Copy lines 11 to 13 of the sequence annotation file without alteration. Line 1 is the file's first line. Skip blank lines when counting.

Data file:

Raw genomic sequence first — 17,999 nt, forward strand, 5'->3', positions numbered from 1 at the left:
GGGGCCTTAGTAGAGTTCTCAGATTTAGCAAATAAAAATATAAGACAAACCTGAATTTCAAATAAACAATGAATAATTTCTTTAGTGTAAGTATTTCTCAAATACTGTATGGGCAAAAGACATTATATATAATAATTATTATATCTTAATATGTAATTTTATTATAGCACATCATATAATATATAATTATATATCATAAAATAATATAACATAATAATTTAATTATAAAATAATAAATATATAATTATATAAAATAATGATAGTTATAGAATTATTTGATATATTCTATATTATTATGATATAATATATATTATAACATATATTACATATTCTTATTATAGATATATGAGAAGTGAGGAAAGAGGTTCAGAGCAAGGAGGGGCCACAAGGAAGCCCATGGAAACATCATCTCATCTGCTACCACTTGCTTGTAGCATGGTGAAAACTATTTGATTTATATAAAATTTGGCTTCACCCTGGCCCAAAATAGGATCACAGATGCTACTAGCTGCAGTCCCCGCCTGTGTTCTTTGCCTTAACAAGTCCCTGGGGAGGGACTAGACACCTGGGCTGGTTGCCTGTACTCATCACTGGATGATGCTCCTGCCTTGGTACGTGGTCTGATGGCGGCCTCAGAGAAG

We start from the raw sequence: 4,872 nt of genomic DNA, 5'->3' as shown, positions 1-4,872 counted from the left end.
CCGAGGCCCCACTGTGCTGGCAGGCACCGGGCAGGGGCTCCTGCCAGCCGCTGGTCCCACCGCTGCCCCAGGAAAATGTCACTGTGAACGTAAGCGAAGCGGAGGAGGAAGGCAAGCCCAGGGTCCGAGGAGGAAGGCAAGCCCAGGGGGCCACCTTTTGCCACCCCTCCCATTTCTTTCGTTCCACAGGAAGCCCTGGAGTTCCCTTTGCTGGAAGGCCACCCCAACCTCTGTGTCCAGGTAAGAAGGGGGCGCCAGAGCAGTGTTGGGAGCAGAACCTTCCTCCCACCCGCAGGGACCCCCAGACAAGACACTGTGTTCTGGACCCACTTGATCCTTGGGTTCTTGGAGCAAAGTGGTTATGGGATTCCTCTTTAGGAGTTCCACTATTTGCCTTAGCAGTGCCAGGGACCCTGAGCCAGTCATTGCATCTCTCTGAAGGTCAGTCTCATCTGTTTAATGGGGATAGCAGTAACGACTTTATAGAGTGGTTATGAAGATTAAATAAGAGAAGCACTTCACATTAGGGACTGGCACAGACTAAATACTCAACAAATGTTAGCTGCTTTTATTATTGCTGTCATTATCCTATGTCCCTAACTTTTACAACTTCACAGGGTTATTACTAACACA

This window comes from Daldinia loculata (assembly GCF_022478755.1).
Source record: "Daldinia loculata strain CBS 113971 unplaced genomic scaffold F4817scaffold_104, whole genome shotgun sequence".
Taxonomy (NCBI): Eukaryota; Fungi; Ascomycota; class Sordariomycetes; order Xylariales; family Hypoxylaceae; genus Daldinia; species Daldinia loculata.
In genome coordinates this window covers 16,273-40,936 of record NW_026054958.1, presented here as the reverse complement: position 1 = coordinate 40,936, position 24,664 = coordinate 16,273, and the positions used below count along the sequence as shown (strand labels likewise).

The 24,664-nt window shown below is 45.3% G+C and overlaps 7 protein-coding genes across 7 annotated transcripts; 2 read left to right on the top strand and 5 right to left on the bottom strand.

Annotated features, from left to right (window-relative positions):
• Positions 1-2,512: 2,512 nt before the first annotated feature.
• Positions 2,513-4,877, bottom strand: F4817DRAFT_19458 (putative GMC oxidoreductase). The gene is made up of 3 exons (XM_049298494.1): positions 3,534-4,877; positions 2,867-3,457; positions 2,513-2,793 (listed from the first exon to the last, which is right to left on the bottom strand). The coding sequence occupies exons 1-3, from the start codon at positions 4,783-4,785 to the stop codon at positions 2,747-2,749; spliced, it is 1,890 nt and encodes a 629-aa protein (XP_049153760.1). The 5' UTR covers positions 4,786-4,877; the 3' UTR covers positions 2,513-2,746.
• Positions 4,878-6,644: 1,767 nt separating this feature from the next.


• Positions 1-2,512: 2,512 nt before the first annotated feature.
• Positions 2,513-4,877, bottom strand: F4817DRAFT_19458 (putative GMC oxidoreductase). The gene is made up of 3 exons (XM_049298494.1): positions 3,534-4,877; positions 2,867-3,457; positions 2,513-2,793 (listed from the first exon to the last, which is right to left on the bottom strand). The coding sequence occupies exons 1-3, from the start codon at positions 4,783-4,785 to the stop codon at positions 2,747-2,749; spliced, it is 1,890 nt and encodes a 629-aa protein (XP_049153760.1). The 5' UTR covers positions 4,786-4,877; the 3' UTR covers positions 2,513-2,746.
• Positions 4,878-6,644: 1,767 nt separating this feature from the next.